Getting to Killiney beach couldn’t be easier, from Dublin City Centre Killiney jump on a dart towards grey stones and disembark at the Killiney beach dart station, trains start from before 6 in the morning right the way through to after 10 pm.
You can also drive however this may not be the best method as parking spaces are limited
Fitzpatrick Castle is only a short drive from the beach (less than 5 minutes) or a 15-minute walk.
Lifeguard – on duty from June – September (12:00 – 18:00)
During June & September, the lifeguard is only on Saturdays & Sundays.
Blue flag – Killiney beach has won a Blue Flag Award for 2016
The beach distance/length is 800 meters
Wildlife: Dolphins & Seals
Dog owners must keep their dogs on a leash once inside designated bathing/lifeguard control areas.
Jet skies are only aloud operating between 7:30 pm and 10 am and keep 300 meters from the shore, a permit must be obtained by Dun Laoghaire Rathdown County Council
Respect our seals is an initiative from the Irish water safety authority asking people not to feed seals that you may encounter and to keep your distance:
Killiney beach changes significantly throughout the year and the perfect conditions vary depending on the activity you plan on participating in. The number of visitors varies depending on the time of the year as well as sea temperature and marine life you may encounter.
September and October are interesting times along the coast of Ireland as newborn seal pups enter the world which can be seen at Killiney Beach. One of the reasons for this is that the water is generally at its warmest during September and October after being heated by the sun during the summer.
While the sea at Killiney beach might be warm it might not be that inviting as winter swells begin to pick up.
September to October is ideal for beach walks and maybe a quick dip but a day at the beach is a rarity.
November to January the winter swells arrive and the majority of sea life dies off as the water temperature drops. While the seals are still around it’s not as common to spot them as they disappear, camouflaged among the waves.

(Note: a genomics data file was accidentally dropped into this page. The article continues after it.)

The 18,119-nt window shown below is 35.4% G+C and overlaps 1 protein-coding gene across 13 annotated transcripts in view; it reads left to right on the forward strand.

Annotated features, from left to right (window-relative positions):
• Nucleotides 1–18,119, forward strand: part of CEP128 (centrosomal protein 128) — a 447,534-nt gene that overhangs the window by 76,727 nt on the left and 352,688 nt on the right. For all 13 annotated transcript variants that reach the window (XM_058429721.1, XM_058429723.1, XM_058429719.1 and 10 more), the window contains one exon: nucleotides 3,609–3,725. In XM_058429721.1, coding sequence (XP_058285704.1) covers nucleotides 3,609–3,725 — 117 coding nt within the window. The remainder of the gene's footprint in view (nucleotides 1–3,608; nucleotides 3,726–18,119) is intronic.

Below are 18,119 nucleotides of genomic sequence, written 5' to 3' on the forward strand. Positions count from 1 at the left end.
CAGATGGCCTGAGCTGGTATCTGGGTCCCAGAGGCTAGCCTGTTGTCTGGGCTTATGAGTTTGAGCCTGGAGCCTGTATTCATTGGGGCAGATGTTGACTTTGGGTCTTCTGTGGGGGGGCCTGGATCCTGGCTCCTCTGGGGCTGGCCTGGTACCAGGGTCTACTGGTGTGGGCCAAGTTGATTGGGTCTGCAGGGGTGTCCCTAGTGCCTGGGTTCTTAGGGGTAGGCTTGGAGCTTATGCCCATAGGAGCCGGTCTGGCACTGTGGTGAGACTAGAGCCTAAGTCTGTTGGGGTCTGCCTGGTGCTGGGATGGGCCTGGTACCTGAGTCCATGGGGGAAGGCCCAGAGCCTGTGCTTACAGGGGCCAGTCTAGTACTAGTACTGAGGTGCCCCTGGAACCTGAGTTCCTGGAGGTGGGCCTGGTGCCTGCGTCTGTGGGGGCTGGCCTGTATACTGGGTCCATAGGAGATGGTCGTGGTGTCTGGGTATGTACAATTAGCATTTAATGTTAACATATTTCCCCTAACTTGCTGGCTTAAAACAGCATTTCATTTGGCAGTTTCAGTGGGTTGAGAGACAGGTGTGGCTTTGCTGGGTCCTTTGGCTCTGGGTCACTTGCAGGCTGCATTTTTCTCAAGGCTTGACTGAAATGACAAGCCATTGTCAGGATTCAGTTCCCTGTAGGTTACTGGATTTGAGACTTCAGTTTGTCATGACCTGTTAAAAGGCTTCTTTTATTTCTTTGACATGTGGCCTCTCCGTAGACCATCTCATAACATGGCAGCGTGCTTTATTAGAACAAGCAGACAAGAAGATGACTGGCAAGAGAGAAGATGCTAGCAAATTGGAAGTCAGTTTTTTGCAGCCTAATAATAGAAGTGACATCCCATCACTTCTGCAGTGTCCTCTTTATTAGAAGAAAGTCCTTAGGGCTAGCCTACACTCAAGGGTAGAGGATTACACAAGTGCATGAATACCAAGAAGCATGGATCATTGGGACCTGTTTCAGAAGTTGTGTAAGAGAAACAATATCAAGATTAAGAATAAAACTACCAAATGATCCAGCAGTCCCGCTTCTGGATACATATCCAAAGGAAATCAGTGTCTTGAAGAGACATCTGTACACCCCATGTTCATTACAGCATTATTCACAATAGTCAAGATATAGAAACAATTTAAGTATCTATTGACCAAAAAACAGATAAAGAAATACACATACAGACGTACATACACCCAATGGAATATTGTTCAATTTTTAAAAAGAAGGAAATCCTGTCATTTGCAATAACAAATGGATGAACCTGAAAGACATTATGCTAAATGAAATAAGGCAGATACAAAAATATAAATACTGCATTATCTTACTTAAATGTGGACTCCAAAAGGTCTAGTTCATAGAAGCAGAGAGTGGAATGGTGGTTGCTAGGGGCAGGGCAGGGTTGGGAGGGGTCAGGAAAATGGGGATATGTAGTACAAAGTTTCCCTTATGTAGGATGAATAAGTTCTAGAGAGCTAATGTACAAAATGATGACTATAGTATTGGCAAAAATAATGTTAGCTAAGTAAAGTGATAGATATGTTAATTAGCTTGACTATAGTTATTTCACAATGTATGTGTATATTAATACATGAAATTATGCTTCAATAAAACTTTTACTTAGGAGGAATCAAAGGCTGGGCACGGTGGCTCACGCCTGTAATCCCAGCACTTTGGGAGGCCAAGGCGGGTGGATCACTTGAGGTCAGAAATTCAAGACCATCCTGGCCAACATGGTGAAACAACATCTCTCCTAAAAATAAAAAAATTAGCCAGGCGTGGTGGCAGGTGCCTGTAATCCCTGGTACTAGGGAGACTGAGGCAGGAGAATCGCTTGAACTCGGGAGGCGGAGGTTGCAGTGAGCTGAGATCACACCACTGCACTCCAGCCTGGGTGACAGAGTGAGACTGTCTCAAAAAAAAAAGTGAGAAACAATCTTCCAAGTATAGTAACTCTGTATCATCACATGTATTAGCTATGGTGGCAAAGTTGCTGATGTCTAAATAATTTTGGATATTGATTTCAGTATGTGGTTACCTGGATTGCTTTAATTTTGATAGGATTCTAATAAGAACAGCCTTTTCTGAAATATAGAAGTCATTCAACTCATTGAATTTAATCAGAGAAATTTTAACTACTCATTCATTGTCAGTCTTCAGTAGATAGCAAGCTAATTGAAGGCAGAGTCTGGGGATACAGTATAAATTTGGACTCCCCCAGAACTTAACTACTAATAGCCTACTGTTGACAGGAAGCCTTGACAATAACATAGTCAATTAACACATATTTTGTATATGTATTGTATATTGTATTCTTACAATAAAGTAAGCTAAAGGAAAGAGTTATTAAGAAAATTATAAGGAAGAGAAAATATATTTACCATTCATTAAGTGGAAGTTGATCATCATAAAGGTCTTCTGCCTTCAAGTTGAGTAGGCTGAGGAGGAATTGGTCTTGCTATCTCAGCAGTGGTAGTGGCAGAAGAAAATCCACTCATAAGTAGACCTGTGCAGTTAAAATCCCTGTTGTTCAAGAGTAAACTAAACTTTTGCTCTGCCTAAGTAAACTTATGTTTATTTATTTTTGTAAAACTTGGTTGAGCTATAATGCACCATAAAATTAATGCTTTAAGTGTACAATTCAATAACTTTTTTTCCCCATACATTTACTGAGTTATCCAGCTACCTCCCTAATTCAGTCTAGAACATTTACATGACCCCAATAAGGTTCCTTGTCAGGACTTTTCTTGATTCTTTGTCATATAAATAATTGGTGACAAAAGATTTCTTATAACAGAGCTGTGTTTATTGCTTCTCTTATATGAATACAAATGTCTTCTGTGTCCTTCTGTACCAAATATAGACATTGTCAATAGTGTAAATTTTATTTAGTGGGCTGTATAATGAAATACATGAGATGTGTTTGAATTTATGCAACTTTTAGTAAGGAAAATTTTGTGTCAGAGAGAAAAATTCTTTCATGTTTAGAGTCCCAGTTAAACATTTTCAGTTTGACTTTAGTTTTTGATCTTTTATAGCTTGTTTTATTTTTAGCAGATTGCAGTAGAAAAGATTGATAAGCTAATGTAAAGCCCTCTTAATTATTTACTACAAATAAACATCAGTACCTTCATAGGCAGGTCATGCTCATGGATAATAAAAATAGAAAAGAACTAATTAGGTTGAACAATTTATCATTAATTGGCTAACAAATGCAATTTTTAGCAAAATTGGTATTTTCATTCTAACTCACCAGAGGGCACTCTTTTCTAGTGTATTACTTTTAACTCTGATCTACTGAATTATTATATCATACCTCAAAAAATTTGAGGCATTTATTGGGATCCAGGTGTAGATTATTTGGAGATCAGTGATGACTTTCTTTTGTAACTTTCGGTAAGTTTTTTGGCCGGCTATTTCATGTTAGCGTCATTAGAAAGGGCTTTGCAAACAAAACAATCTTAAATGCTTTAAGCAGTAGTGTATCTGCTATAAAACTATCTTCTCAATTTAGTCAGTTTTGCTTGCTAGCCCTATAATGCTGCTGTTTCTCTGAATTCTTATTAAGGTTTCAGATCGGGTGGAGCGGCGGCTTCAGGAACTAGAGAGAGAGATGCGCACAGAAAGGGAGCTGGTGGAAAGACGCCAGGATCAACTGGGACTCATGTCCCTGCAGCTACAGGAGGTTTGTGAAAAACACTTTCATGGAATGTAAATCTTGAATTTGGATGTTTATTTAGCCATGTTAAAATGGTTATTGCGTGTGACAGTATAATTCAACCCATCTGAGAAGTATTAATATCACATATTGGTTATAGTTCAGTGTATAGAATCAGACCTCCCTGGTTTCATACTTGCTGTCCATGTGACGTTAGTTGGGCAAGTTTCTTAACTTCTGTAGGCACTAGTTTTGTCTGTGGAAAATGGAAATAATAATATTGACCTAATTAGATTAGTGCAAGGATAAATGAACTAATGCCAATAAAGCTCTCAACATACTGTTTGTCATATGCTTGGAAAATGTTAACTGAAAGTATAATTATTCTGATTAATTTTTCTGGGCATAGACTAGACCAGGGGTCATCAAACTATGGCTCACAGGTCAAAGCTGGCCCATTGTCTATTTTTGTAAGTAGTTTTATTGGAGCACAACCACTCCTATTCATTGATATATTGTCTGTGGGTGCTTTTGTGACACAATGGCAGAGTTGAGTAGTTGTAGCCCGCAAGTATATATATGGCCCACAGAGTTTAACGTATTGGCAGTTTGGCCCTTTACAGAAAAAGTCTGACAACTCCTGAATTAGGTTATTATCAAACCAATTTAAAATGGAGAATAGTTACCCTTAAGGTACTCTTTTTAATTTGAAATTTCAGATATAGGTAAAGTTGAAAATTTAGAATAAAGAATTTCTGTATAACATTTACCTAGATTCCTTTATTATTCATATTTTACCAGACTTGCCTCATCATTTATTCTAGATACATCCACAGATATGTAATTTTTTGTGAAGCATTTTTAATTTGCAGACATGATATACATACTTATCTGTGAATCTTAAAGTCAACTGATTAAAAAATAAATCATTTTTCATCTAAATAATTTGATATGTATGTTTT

A dip in the sea during this period is not advised by us or the water safety authority of Ireland.
February to April there are generally fresh breezes sweeping across the beach and as the days get longer and swell die down, life comes back to the beach. February to April are generally the coldest months for sea temperature.
As the Sun heats up Seals and Dolphins begin to appear again as well as other signs of sea life like the common jellyfish (which doesn’t sting). While the water temperature is still relatively cold in May it has risen and continues to do so until September.
During July and August, the beaches get busy as schools close for the summer and temperatures rise in the early to mid-twenties.
There is little in lines of lunchtime restaurants however on busy days’ ice cream vans and mobile catering units can be found parked on the beach selling take-away lunches and ice creams.
The dart station features a small café that supplies snacks as well as teas and coffees.
A short walk from Killiney beach is a small café called the Tower Tea Rooms located on the side of Killiney Hill at the north end of the beach, about a 3/4 minute walk from the beach.
The Fitzpatrick Castle is within a 5-minute drive from the beach and is ideal for a family meal after a long day basking in the sun.
East Coast of Ireland Surfing at Killiney Beach
While the east coast receives little swell during the summer month, during the winter Killiney turns into a mini surf spot for the locals of Dublin and Wicklow. Killiney is considered an advanced surf location when there is a swell so it’s best to avoid for beginners due to the depth of water, please note that there is no surfboard rental at the beach.
There are three known surfing spots
At the north side of the beach at the end of Vico road, you will find white rock and if the swell is right (large southerly swell needed) you can find nice waves
Just opposite the Killiney Dart Station every so often waves can be found however it is rare.
Killiney Point is a very shallow wave that takes a north-easterly swell. Located after the dart station
Killiney is not renowned for its surf, it is generally a picture of calm, pleasant scenery with many children playing in the water and on the beach.
Killiney is a popular beach in South Dublin for shore fishing which is common during the quieter months however during the busy months as more people flock to the beach it tends to have fewer people fishing at it.
What you can catch at Killiney beach:
Mackerel have been known to have been caught from the beach using feathers and flatfish and bass are most active as the swell picks up.
Killiney Beach is just a few minutes away from Fitzpatrick Castle Hotel.
Check the distance on our location map.Click here